Slightly off topic but why does she have to move back in with you? Presuming that you share custody with her mother, it would seem you could use your house for residency purposes without her having to sleep there every night. If everyone would be happier if she lived with her mother, maybe you should all work together to make that happen rather than just moving her back and forth as i convenient.

    As for the stealing yeah I’d get a lock for the bedroom and also talk to her again where you don’t ask you tell her that you know she took them and you do not want to hear her justification or excuse but she needs to know it is unacceptable and will result in consequences. Grounding. Confiscation of cell phone. Household chores. You will go through her laundry, removal of closet doors, other loss of privacy measures. What disciplinary measures do you and her mother usually use? Use them!

    avatarSpaceySteph
    Participant

    Its interesting the differences in advice between this post and the one where the girl’s bf dumped her because she put on weight.

    Over there, folks are telling her to love herself, that people gain weight over time, that attraction is about more than appearance.
    Over here, far too many people saying that the husband doesn’t take care of himself and if he doesn’t lose weight for her then he’s not taking care of himself. What’s up with that?

    OP you can’t make yourself be attracted to your husband but I want to echo what I said on the other thread– people get less attractive as they age. Its harder to keep weight off. If you are in it for the long haul you need to look beyond that. If you can’t, then set him free to find someone who will love who he is not what they wish he was.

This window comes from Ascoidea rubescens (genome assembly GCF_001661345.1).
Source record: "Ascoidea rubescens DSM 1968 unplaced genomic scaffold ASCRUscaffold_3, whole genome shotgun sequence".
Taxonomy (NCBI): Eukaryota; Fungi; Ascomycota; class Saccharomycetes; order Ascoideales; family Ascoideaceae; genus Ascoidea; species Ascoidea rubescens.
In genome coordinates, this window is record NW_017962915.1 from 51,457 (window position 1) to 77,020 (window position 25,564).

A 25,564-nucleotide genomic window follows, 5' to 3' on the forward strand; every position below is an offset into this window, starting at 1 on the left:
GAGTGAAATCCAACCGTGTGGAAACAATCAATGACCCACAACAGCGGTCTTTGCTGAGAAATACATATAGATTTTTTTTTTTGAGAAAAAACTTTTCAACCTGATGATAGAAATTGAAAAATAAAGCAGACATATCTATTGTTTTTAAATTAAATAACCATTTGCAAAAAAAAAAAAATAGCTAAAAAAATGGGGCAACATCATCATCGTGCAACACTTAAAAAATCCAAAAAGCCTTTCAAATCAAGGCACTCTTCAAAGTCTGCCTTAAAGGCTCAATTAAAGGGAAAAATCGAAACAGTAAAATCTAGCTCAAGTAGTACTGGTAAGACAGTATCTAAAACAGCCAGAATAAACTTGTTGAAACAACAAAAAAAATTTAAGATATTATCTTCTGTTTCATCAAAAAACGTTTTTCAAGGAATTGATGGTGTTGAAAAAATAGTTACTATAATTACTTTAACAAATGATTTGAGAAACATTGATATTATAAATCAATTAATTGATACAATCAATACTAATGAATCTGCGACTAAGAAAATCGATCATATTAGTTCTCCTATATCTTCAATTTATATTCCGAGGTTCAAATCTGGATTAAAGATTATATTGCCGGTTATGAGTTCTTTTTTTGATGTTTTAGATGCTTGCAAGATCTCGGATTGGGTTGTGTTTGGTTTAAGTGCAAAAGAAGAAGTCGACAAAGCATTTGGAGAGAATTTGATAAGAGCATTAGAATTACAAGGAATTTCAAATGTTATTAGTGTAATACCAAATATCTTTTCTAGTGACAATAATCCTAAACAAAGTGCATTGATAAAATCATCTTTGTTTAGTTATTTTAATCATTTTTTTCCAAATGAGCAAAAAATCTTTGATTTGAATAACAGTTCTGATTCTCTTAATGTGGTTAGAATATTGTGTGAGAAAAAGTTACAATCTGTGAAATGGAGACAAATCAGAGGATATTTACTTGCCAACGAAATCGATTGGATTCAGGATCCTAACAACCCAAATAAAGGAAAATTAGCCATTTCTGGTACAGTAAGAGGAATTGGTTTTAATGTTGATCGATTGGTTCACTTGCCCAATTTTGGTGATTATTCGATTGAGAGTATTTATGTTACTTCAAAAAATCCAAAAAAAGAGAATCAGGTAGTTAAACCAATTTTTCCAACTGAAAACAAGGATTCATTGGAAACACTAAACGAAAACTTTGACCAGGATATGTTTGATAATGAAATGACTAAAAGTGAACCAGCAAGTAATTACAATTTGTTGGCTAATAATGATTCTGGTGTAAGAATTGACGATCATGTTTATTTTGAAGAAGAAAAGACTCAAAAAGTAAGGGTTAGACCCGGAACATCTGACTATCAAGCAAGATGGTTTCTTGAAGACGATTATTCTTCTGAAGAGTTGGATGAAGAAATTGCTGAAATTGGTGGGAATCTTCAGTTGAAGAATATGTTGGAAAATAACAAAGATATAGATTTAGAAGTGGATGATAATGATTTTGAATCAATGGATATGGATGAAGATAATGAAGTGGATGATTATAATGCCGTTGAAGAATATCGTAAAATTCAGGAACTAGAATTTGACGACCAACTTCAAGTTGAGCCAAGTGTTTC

Also, as a final PSA… we cannot judge the health of someone by knowing their weight. Plenty of skinny people have unhealthy habits; and plenty of fat people are active and healthy.

    avatarSpaceySteph
    Participant

    I understand that you sacrificed for your son. But at the same time, you need to understand that you cannot control him and force him to be what you want him to be because you didn’t get your hair done for 19 years. His life is still his to live. You seem to take your son’s success as the only possible indicator of your worth as a mother. But that’s not true. Many kids will never be neurosurgeons no matter how wonderful a childhood they had. And many kids who had terrible childhoods achieve great things.